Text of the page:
Net income at German-American auto giant DaimlerChrysler fell globally by 22% during the third quarter of this year, although its US unit delivered a robust performance that shored-up the group’s operating profit.

Despite this – and a year-on-year doubling in Q3 operating profit to €1.7 billion ($1.66bn; £1.07bn) – the company remains guarded about its fourth quarter and the prospects for 2003, citing continued weakness in the global economy.

Nonetheless, the carmaker expects a profit at its US unit for the fourth quarter, boosting full-year results well beyond the breakeven target set by Chrysler president Dieter Zetsche earlier this year. The unit’s recovery under Zetsche’s leadership from substantial losses in 2000 and 2001 has accelerated throughout this year despite the challenging stateside trading climate.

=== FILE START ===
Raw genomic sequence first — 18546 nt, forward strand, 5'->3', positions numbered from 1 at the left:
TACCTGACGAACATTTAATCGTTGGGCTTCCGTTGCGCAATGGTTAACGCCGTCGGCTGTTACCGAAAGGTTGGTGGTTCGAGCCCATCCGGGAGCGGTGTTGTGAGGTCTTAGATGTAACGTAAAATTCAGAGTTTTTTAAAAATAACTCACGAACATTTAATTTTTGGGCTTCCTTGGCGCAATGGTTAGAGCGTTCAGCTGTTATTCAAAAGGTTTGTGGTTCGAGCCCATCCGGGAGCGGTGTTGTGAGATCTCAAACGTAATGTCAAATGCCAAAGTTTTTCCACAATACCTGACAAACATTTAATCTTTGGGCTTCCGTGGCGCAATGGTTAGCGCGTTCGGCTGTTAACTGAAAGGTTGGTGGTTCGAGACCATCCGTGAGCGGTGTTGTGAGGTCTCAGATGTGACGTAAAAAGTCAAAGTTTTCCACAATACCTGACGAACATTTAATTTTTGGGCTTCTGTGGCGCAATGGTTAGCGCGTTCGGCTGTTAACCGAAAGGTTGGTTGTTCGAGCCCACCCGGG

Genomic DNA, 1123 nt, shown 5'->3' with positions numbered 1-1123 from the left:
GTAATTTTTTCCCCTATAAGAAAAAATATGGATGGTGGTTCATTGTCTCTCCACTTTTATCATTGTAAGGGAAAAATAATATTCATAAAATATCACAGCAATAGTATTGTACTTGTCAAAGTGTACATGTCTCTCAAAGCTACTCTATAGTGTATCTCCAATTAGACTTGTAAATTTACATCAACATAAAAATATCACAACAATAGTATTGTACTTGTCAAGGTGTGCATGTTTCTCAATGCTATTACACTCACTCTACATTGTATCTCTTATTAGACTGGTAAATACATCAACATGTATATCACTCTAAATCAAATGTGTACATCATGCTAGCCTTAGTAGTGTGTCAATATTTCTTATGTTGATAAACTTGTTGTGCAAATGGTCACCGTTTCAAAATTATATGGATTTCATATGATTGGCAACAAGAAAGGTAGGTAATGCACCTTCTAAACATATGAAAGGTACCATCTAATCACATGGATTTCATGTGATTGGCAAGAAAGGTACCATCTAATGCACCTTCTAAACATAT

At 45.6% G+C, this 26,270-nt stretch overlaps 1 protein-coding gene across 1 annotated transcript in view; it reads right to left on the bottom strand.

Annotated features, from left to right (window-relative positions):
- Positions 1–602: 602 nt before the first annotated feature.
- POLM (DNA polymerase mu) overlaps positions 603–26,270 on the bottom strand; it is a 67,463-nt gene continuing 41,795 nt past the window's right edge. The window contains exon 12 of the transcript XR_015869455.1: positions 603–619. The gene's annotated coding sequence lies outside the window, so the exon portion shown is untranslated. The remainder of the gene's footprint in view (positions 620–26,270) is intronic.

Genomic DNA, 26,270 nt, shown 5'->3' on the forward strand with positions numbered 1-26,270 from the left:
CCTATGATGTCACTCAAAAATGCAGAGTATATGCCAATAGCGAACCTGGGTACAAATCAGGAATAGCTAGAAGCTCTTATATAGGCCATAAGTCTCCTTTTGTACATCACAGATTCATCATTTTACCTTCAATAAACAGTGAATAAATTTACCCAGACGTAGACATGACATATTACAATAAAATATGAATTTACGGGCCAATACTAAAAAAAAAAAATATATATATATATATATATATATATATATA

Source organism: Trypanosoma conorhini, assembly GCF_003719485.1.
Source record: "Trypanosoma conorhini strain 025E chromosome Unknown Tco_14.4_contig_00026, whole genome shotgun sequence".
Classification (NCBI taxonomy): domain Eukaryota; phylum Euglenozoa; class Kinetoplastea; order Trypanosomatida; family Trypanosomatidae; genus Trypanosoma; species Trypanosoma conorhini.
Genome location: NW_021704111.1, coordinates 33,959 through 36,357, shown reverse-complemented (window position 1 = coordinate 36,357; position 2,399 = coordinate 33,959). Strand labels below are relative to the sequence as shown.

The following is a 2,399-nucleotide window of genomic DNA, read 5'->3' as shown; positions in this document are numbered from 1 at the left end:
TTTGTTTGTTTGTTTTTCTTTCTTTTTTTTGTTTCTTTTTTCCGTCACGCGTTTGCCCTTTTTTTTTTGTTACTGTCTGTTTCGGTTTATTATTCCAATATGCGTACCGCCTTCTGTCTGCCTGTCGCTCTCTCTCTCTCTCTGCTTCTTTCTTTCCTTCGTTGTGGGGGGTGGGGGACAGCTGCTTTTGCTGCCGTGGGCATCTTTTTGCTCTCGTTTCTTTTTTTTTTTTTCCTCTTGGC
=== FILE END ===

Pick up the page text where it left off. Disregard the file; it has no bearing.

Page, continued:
Sales of the unit’s Dodge, Chrysler and Jeep models rose 11% during Q3, thanks to the zero-percent financing offers common to the big three US carmakers throughout this year. But Chrysler cfo Manfred Gentz was unenthused by the top trio’s discounting war.

US automakers, he said, must abandon these tactics or risk losing money. “I can’t really tell when this [move from discounting] will happen. But we can't continue in the long run with incentives,” says Gentz. “They are deteriorating the bottom line too much.”

Data sourced from: The Wall Street Journal Online; additional content by WARC staff